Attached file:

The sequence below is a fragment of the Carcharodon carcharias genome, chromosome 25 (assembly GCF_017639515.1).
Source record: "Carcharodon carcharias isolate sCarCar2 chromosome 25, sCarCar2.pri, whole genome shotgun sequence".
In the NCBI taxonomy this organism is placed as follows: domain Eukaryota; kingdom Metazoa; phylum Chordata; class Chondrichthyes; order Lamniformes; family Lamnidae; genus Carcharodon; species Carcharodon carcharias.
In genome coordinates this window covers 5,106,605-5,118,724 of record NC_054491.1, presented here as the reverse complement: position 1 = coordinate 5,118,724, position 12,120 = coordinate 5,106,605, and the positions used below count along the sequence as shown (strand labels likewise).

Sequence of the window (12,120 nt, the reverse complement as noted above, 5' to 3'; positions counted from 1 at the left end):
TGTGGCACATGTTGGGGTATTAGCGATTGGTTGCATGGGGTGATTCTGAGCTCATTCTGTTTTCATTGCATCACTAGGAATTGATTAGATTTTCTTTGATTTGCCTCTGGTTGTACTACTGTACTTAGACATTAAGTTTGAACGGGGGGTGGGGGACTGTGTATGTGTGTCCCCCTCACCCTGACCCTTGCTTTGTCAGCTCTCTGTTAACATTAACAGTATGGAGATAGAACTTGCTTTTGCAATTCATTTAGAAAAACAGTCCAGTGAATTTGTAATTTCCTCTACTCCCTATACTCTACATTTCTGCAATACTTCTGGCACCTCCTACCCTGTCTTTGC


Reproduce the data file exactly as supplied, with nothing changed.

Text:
The sequence below is a fragment of the Carcharodon carcharias genome, chromosome 25 (assembly GCF_017639515.1).
Source record: "Carcharodon carcharias isolate sCarCar2 chromosome 25, sCarCar2.pri, whole genome shotgun sequence".
In the NCBI taxonomy this organism is placed as follows: domain Eukaryota; kingdom Metazoa; phylum Chordata; class Chondrichthyes; order Lamniformes; family Lamnidae; genus Carcharodon; species Carcharodon carcharias.
In genome coordinates this window covers 5,106,605-5,118,724 of record NC_054491.1, presented here as the reverse complement: position 1 = coordinate 5,118,724, position 12,120 = coordinate 5,106,605, and the positions used below count along the sequence as shown (strand labels likewise).

Sequence of the window (12,120 nt, the reverse complement as noted above, 5' to 3'; positions counted from 1 at the left end):
TGTGGCACATGTTGGGGTATTAGCGATTGGTTGCATGGGGTGATTCTGAGCTCATTCTGTTTTCATTGCATCACTAGGAATTGATTAGATTTTCTTTGATTTGCCTCTGGTTGTACTACTGTACTTAGACATTAAGTTTGAACGGGGGGTGGGGGACTGTGTATGTGTGTCCCCCTCACCCTGACCCTTGCTTTGTCAGCTCTCTGTTAACATTAACAGTATGGAGATAGAACTTGCTTTTGCAATTCATTTAGAAAAACAGTCCAGTGAATTTGTAATTTCCTCTACTCCCTATACTCTACATTTCTGCAATACTTCTGGCACCTCCTACCCTGTCTTTGC